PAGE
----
Their hope is that like the ranch, the production records will outlast their lifetimes.
“When we’re gone, the next manager, and the next generation, will walk into this place and know the history of it, exactly what we’ve been doing, how it’s done, why it’s worked that way,” Jed said. “So we’re trying to preserve not just this ranch, but the agriculture way of life in general for the next generations.”
It’s a people business, too
Despite the shelves full of binders, even Jed can’t precisely record in black and white the ranch’s greatest accomplishments. But he does know it has less to do with profitability, progress, awards or titles, and a lot more to do with people.
“That’s probably our biggest accomplishment here,” Jed smiled, pointing at a list of names in one of the record books. “It’s getting those kids involved in their own ranch. The fifth generation is coming up here, and they have a vested interest in the ranch, in agriculture now. They’re the best ambassadors we could possibly have for this industry.”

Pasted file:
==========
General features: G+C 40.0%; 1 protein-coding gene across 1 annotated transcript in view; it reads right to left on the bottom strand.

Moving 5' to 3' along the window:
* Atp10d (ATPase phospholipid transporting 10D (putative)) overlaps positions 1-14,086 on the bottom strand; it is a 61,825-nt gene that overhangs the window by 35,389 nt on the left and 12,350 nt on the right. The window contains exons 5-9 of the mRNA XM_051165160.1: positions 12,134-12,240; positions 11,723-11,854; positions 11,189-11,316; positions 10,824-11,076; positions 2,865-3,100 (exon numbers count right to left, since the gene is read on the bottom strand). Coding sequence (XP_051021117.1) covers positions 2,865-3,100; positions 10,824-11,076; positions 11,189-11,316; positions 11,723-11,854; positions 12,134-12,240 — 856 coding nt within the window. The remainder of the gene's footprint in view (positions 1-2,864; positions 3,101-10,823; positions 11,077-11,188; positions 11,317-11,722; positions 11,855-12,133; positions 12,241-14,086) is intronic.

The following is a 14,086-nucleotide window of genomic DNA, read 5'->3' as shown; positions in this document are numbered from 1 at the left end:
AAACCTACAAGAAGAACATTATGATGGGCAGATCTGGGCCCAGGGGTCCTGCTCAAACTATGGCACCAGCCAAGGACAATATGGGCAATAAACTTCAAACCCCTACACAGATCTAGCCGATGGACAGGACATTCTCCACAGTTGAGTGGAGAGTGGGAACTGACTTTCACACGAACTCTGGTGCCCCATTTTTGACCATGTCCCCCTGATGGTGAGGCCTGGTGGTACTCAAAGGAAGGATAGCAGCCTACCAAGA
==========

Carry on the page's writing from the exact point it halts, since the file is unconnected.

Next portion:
With cousins and siblings spread across the country in coastal populations, major universities and city centers, the ranch draws a range of multiple generations of the Stevens family to its open spaces and breathtaking views. Now, they’re drawn to learning more about the production side of their family’s business that’s under the Evjene’s management, too.
“They’re really the ones helping the beef industry out there,” Annie said. “They’re telling their peers about the real world here, what we do, how they eat.”
When the ranch partnered with Montana State University in 2003 to begin its rangeland monitoring program, the Evjenes asked the family for a little help from their “summer crew.”
“We named the pastures after each of the kids, and then they were in charge of photographing and tracking it,” Jed smiled. His eyes lit up again. “Oh, wait! It’s in another book…”
He returned from the bookshelf with the binder he first referenced, filled with pasture IDs and pre- and post-drought rangeland condition photos.
“Talk about team work,” he smiled. “Awards like this are nice and all, but this is what it’s really about.”
He tapped on a photo of an east-coast kid setting up rangeland monitoring equipment, another of a branding crew full of local teenagers, another of an out of state FFA chapter who came for a tour.
“I’m just so excited about the passion we all share for this place,” Jed said. “It’s just fun to work with people who care as much as you do.”